I also like writing and double entendres, and the whole point about musical notes to Sierra Leone, as well as philosophical or political notes or messaging was important. And throughout the rest of the album, I do really use double meaning and do things that young people can associate with as well.
It was also important for me that I collaborated with local Sierra Leoneans. So, I collaborated with local artists, good young guys, and the beat making was also done by local Sierra Leoneans. And I wanted to give these young people a platform and an opportunity to showcase their own talents as well.
ORDU: I can’t wait to download it, “Love Notes to Salone.” Thank you for sharing that with us. As we wrap up, David, looking back at your experiences and looking forward to the future of education in our continent, Africa, what would be your top recommendation for transforming our education systems to assure better outcomes on the continent?
SENGEH: Every country in 2022 developed commitments for how they should transform education. They went through a very rigorous processes to think about what they need. And I think it’s important that the first thing we all should do on the continent is to implement what we said we would do to transform education. And we had five global initiatives that we all committed to, plus all the other things that we said we will do. Let’s do them. If we do those things, it will be great.
But for me, I do think inclusion, having really inclusive policy, works. If you build a system for the most marginalized, the most excluded, the most vulnerable, it’s bound to be good for all of us. I think countries must always err on building inclusive policies, inclusive solutions, and inclusive systems.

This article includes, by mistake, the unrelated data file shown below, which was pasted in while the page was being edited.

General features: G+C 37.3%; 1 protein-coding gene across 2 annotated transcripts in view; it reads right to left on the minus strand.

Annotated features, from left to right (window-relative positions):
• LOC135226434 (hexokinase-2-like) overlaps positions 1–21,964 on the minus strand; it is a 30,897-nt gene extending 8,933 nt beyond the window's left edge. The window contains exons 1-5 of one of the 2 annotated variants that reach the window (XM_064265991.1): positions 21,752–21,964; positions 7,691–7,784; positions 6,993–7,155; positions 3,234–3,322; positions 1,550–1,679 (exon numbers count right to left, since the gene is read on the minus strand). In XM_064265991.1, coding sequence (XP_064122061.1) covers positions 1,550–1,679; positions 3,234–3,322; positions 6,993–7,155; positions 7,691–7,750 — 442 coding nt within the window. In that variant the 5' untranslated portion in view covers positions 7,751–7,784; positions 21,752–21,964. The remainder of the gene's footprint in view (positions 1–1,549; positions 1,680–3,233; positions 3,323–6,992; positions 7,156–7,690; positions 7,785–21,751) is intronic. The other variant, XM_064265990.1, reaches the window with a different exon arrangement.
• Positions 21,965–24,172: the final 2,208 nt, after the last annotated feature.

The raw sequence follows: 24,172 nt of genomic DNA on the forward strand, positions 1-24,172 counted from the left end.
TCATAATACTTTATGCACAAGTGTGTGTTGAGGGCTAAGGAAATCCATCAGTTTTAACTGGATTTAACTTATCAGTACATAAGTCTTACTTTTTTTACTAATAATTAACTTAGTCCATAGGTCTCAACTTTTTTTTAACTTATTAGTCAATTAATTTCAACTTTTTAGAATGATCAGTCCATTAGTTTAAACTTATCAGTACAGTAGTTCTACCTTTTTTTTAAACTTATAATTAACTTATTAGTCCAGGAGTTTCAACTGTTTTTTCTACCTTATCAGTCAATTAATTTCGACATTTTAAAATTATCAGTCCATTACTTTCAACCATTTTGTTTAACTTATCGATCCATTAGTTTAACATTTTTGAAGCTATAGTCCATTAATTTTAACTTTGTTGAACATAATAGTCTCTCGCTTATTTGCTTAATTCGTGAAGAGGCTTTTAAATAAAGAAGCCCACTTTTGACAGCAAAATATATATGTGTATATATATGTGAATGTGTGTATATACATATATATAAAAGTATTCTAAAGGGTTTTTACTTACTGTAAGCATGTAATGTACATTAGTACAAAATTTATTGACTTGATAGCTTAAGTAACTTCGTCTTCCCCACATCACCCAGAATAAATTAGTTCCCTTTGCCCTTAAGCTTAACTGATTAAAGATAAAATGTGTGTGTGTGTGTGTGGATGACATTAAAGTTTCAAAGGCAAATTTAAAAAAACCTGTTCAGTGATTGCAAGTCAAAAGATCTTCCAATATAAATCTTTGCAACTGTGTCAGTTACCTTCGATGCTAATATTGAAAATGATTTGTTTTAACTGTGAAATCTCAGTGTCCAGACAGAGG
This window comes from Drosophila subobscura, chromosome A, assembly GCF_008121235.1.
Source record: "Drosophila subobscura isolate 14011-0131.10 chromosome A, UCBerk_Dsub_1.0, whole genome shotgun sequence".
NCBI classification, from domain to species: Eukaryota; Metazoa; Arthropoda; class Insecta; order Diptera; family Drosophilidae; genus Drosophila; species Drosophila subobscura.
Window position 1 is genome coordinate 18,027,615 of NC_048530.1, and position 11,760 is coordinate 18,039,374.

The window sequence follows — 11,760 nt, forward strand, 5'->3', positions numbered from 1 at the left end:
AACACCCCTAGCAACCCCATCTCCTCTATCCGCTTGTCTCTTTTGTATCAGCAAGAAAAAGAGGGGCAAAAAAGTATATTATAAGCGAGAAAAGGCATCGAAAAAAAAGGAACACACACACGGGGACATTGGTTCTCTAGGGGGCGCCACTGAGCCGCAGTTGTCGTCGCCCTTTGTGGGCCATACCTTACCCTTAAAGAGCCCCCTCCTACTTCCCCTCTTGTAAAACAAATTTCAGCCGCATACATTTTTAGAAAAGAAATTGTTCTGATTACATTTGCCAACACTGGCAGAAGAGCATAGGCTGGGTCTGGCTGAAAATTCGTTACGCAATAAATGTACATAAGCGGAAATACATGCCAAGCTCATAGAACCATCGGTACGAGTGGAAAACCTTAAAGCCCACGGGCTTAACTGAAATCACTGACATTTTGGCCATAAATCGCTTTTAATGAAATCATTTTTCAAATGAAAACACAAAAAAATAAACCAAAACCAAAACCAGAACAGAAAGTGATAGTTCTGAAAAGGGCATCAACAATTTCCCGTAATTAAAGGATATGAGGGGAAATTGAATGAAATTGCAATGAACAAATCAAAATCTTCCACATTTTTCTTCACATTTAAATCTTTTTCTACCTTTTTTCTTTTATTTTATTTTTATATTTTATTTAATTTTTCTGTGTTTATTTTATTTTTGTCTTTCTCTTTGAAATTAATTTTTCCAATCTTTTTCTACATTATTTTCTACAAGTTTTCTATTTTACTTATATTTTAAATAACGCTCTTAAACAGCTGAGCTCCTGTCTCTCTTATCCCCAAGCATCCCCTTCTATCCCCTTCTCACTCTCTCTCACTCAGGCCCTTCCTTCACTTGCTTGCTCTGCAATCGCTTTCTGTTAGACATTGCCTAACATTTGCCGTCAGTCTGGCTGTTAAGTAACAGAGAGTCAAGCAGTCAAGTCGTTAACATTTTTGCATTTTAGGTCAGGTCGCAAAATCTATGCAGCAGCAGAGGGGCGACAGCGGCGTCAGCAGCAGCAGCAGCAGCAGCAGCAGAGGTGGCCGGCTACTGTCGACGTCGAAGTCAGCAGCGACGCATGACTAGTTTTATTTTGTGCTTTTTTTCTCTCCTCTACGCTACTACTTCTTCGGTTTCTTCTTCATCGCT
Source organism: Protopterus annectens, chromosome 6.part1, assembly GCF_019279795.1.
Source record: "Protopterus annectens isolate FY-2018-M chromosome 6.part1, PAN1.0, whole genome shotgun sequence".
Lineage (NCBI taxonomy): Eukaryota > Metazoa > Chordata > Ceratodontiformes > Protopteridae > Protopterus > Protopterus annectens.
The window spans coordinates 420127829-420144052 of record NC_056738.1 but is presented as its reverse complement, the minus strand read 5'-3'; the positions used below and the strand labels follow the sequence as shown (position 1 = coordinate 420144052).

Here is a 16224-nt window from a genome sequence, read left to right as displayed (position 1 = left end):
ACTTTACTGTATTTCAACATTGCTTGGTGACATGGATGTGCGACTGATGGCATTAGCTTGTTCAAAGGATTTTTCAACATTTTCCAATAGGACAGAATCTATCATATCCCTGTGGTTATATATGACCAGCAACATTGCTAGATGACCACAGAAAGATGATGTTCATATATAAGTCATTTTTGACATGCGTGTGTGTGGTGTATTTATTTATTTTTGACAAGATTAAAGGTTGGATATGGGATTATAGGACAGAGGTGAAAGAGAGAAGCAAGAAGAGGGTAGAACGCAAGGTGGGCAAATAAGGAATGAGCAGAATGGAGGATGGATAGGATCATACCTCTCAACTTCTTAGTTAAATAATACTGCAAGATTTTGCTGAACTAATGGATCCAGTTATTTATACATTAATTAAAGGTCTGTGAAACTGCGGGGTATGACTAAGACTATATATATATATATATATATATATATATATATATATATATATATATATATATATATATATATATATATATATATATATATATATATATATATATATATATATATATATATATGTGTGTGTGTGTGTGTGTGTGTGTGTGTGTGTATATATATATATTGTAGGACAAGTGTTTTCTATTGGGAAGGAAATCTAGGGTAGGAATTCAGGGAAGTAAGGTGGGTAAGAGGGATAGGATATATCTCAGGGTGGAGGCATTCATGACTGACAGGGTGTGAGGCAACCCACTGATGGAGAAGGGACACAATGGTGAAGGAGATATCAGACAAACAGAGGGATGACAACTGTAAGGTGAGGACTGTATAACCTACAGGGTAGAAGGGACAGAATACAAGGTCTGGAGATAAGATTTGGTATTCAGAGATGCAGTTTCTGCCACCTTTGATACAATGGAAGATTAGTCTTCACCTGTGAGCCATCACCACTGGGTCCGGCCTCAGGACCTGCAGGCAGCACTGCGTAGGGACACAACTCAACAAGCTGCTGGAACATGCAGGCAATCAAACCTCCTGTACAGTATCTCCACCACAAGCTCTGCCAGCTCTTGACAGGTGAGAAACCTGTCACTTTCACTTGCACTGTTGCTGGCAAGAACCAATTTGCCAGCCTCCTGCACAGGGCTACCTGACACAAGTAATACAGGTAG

The second thing is technology. People think technology will bring inequity, but we can think about technology as something that brings more equity. How do we use hybrid technology? People forget, too, that paper is technology. So, how do we use hybrid technology, paper, SMS, apps, devices, web to ensure that we can provide quality learning and quality teaching for all?
If we do those two things, I think we will be well on track to meeting a lot of our SDG4 targets.
ORDU: David, it’s been a pleasure speaking with you this morning. Thank you very, very much for making the time.
SENGEH: Thank you.
ORDU: I’m Aloysius Uche Ordu, and this has been Foresight Africa. To learn more about what you just heard today, you can find this episode online at Brookings dot edu slash Foresight Africa podcast.
The Foresight Africa podcast is brought to you by the Brookings Podcast Network. Send your feedback and questions to podcasts at Brookings dot edu. My special thanks to the production team, including Kuwilileni Hauwanga, supervising producer; Fred Dews, producer; Nicole Ntunigre and Sakina Djantchiemo, associate producers; and Gastón Reboredo, audio engineer.
The show’s art was designed by Shavanthi Mendis based on the concept by the creative from Blossom. Additional support for this podcast comes from my colleagues at Brookings Global and the Office of Communications at Brookings.